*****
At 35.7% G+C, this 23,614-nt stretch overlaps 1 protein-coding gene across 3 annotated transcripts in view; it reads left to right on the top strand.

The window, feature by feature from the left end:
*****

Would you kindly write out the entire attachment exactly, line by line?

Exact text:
At 35.7% G+C, this 23,614-nt stretch overlaps 1 protein-coding gene across 3 annotated transcripts in view; it reads left to right on the top strand.

The window, feature by feature from the left end: